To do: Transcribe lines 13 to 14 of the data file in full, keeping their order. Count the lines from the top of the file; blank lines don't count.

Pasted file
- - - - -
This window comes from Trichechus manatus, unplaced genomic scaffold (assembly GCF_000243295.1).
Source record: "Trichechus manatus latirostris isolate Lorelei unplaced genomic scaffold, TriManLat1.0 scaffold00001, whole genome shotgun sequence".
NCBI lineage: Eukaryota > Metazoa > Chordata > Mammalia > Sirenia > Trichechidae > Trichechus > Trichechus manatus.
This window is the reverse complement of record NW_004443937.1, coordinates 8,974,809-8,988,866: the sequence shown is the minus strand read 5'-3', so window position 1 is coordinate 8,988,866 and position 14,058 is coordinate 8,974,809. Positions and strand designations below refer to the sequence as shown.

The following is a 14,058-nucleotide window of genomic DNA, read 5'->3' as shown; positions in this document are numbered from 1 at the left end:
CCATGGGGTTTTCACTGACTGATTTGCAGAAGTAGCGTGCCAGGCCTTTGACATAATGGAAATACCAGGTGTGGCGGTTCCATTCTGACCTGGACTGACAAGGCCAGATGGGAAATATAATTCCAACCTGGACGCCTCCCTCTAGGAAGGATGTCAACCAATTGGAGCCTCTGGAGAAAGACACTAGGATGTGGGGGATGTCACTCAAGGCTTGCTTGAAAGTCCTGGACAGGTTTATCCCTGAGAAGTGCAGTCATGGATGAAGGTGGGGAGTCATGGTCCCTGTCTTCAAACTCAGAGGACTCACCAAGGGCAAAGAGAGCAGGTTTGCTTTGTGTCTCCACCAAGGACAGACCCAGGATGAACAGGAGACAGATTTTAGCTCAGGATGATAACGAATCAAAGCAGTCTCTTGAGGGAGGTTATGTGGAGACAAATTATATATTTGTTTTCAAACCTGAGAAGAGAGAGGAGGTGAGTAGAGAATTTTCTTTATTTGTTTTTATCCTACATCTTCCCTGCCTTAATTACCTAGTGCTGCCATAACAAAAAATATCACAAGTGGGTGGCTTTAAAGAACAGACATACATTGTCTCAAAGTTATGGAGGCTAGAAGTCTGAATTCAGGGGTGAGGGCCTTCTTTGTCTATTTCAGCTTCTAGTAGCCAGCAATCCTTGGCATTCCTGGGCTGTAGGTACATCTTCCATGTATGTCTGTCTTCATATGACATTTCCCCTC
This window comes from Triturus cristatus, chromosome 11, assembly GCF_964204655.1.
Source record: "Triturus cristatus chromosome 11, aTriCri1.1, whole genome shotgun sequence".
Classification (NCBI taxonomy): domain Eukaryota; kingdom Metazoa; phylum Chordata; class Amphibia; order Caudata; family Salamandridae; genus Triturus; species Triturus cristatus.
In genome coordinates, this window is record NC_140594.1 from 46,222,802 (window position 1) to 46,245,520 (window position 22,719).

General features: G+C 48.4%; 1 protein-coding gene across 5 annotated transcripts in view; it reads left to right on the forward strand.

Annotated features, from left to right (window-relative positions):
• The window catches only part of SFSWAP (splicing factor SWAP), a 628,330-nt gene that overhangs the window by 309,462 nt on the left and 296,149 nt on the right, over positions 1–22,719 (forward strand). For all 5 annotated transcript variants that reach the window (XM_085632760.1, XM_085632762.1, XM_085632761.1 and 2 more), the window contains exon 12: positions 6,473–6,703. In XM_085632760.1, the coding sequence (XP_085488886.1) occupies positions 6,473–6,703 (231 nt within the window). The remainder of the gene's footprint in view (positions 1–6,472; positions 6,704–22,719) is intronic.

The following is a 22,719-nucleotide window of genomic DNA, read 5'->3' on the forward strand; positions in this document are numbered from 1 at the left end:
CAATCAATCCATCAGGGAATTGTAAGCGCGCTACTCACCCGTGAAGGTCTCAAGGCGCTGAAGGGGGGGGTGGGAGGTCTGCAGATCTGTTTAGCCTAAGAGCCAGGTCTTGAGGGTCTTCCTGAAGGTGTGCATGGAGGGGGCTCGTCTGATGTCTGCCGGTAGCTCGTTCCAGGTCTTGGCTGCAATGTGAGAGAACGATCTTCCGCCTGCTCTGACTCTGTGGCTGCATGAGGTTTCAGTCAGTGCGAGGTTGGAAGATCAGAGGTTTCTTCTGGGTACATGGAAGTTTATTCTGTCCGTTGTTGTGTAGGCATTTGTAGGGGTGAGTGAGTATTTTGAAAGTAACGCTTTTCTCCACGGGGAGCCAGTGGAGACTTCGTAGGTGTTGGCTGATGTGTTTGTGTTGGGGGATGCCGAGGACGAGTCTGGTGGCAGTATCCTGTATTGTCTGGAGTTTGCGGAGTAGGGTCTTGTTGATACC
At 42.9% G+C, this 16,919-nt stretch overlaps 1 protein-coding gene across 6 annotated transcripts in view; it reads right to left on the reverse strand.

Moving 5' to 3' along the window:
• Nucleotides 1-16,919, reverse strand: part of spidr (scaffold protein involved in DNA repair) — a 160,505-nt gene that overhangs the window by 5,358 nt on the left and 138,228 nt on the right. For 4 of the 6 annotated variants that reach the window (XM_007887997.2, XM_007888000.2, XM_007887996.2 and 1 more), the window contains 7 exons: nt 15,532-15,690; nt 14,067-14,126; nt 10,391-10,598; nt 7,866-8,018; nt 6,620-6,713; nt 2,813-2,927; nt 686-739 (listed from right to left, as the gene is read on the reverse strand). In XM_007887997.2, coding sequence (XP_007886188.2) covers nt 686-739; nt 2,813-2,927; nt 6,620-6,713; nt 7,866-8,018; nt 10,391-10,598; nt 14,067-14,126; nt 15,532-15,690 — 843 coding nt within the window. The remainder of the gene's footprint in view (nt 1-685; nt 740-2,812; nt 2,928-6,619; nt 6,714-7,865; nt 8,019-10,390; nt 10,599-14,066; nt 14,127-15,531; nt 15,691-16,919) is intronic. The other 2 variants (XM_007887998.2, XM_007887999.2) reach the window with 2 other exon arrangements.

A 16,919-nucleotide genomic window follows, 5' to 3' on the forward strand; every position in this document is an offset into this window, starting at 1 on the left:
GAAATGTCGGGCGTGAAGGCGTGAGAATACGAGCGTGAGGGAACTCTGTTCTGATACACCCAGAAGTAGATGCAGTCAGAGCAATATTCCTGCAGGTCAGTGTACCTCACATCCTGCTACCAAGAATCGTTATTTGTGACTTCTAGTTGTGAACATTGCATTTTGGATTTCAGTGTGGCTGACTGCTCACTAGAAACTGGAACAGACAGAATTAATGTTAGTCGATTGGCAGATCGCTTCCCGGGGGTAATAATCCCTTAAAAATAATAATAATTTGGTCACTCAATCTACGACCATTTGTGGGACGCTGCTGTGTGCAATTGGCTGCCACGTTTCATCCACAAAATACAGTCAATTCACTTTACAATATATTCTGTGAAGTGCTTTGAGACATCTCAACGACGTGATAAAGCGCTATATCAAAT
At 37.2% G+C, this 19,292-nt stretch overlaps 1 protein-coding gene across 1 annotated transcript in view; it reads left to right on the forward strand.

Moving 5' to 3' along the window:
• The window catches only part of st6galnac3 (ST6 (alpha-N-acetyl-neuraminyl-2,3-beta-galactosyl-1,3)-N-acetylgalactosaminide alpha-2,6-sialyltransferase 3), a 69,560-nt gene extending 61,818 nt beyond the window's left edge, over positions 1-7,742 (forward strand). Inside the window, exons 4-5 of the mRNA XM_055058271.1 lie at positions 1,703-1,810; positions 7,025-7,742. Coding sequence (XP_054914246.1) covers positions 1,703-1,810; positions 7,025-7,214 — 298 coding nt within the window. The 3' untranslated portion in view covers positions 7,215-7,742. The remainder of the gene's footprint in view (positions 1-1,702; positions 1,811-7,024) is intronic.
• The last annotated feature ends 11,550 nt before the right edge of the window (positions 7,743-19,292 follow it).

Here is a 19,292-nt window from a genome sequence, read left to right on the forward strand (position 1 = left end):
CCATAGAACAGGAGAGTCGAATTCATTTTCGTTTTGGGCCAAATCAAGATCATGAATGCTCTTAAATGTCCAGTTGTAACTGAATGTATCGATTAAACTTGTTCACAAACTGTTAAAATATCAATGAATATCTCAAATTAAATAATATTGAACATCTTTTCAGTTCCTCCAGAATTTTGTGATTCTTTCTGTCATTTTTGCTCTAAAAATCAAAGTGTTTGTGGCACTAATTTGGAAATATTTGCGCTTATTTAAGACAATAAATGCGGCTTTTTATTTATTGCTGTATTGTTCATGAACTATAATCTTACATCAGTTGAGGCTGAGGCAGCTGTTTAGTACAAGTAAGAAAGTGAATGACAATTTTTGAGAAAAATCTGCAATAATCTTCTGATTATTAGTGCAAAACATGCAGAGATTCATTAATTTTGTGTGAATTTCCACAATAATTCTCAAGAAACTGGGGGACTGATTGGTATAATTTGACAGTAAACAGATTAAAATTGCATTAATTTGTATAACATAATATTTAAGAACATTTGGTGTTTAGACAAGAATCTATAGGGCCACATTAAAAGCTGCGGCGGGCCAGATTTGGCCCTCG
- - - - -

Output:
• The window catches only part of SFSWAP (splicing factor SWAP), a 628,330-nt gene that overhangs the window by 309,462 nt on the left and 296,149 nt on the right, over positions 1–22,719 (forward strand). For all 5 annotated transcript variants that reach the window (XM_085632760.1, XM_085632762.1, XM_085632761.1 and 2 more), the window contains exon 12: positions 6,473–6,703. In XM_085632760.1, the coding sequence (XP_085488886.1) occupies positions 6,473–6,703 (231 nt within the window). The remainder of the gene's footprint in view (positions 1–6,472; positions 6,704–22,719) is intronic.

The following is a 22,719-nucleotide window of genomic DNA, read 5'->3' on the forward strand; positions in this document are numbered from 1 at the left end: